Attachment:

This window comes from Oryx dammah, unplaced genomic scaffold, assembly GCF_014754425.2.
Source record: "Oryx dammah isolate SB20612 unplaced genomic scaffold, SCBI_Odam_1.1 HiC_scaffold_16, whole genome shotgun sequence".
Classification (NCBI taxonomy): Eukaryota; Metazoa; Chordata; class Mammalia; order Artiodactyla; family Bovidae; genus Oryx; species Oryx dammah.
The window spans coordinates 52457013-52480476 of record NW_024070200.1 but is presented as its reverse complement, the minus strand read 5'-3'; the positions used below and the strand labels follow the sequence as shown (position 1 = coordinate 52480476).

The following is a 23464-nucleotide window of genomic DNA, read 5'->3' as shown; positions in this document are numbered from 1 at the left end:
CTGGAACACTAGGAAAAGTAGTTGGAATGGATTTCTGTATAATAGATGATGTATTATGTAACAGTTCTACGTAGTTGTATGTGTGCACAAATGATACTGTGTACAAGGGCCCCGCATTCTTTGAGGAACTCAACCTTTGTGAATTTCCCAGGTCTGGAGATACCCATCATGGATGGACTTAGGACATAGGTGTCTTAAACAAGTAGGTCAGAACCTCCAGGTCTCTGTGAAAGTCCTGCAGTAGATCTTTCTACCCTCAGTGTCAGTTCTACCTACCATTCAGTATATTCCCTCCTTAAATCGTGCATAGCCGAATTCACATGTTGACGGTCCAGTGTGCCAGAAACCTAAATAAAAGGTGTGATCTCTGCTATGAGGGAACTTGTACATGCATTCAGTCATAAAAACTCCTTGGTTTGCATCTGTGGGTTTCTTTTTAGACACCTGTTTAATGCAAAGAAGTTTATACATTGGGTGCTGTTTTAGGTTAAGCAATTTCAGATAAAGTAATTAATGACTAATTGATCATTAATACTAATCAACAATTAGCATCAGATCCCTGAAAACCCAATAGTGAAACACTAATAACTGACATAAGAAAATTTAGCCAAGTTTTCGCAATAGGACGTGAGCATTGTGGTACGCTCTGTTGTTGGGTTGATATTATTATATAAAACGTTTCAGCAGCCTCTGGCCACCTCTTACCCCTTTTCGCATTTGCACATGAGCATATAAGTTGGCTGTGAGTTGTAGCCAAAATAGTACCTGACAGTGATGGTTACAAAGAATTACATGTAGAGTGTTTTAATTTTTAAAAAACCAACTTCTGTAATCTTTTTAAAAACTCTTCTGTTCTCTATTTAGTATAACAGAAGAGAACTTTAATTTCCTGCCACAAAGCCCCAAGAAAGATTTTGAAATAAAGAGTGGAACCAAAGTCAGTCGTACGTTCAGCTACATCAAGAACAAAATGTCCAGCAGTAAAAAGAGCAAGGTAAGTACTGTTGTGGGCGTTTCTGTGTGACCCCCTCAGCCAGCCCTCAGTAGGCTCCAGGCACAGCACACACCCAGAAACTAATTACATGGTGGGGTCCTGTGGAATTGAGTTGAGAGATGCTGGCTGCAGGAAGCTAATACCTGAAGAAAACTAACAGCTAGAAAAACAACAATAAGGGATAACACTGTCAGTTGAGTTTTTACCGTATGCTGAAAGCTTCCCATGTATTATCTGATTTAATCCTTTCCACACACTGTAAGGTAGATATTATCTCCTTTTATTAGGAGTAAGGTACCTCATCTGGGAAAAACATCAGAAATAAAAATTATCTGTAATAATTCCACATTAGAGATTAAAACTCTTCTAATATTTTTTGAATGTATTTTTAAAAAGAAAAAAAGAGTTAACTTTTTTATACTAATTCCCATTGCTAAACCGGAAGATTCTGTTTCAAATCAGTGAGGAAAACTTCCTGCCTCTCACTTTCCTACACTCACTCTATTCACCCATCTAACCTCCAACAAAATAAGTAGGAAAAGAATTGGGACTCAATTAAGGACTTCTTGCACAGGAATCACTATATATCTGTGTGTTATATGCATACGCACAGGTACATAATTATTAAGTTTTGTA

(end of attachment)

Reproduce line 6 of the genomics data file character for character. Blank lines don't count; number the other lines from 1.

CTGGAACACTAGGAAAAGTAGTTGGAATGGATTTCTGTATAATAGATGATGTATTATGTAACAGTTCTACGTAGTTGTATGTGTGCACAAATGATACTGTGTACAAGGGCCCCGCATTCTTTGAGGAACTCAACCTTTGTGAATTTCCCAGGTCTGGAGATACCCATCATGGATGGACTTAGGACATAGGTGTCTTAAACAAGTAGGTCAGAACCTCCAGGTCTCTGTGAAAGTCCTGCAGTAGATCTTTCTACCCTCAGTGTCAGTTCTACCTACCATTCAGTATATTCCCTCCTTAAATCGTGCATAGCCGAATTCACATGTTGACGGTCCAGTGTGCCAGAAACCTAAATAAAAGGTGTGATCTCTGCTATGAGGGAACTTGTACATGCATTCAGTCATAAAAACTCCTTGGTTTGCATCTGTGGGTTTCTTTTTAGACACCTGTTTAATGCAAAGAAGTTTATACATTGGGTGCTGTTTTAGGTTAAGCAATTTCAGATAAAGTAATTAATGACTAATTGATCATTAATACTAATCAACAATTAGCATCAGATCCCTGAAAACCCAATAGTGAAACACTAATAACTGACATAAGAAAATTTAGCCAAGTTTTCGCAATAGGACGTGAGCATTGTGGTACGCTCTGTTGTTGGGTTGATATTATTATATAAAACGTTTCAGCAGCCTCTGGCCACCTCTTACCCCTTTTCGCATTTGCACATGAGCATATAAGTTGGCTGTGAGTTGTAGCCAAAATAGTACCTGACAGTGATGGTTACAAAGAATTACATGTAGAGTGTTTTAATTTTTAAAAAACCAACTTCTGTAATCTTTTTAAAAACTCTTCTGTTCTCTATTTAGTATAACAGAAGAGAACTTTAATTTCCTGCCACAAAGCCCCAAGAAAGATTTTGAAATAAAGAGTGGAACCAAAGTCAGTCGTACGTTCAGCTACATCAAGAACAAAATGTCCAGCAGTAAAAAGAGCAAGGTAAGTACTGTTGTGGGCGTTTCTGTGTGACCCCCTCAGCCAGCCCTCAGTAGGCTCCAGGCACAGCACACACCCAGAAACTAATTACATGGTGGGGTCCTGTGGAATTGAGTTGAGAGATGCTGGCTGCAGGAAGCTAATACCTGAAGAAAACTAACAGCTAGAAAAACAACAATAAGGGATAACACTGTCAGTTGAGTTTTTACCGTATGCTGAAAGCTTCCCATGTATTATCTGATTTAATCCTTTCCACACACTGTAAGGTAGATATTATCTCCTTTTATTAGGAGTAAGGTACCTCATCTGGGAAAAACATCAGAAATAAAAATTATCTGTAATAATTCCACATTAGAGATTAAAACTCTTCTAATATTTTTTGAATGTATTTTTAAAAAGAAAAAAAGAGTTAACTTTTTTATACTAATTCCCATTGCTAAACCGGAAGATTCTGTTTCAAATCAGTGAGGAAAACTTCCTGCCTCTCACTTTCCTACACTCACTCTATTCACCCATCTAACCTCCAACAAAATAAGTAGGAAAAGAATTGGGACTCAATTAAGGACTTCTTGCACAGGAATCACTATATATCTGTGTGTTATATGCATACGCACAGGTACATAATTATTAAGTTTTGTA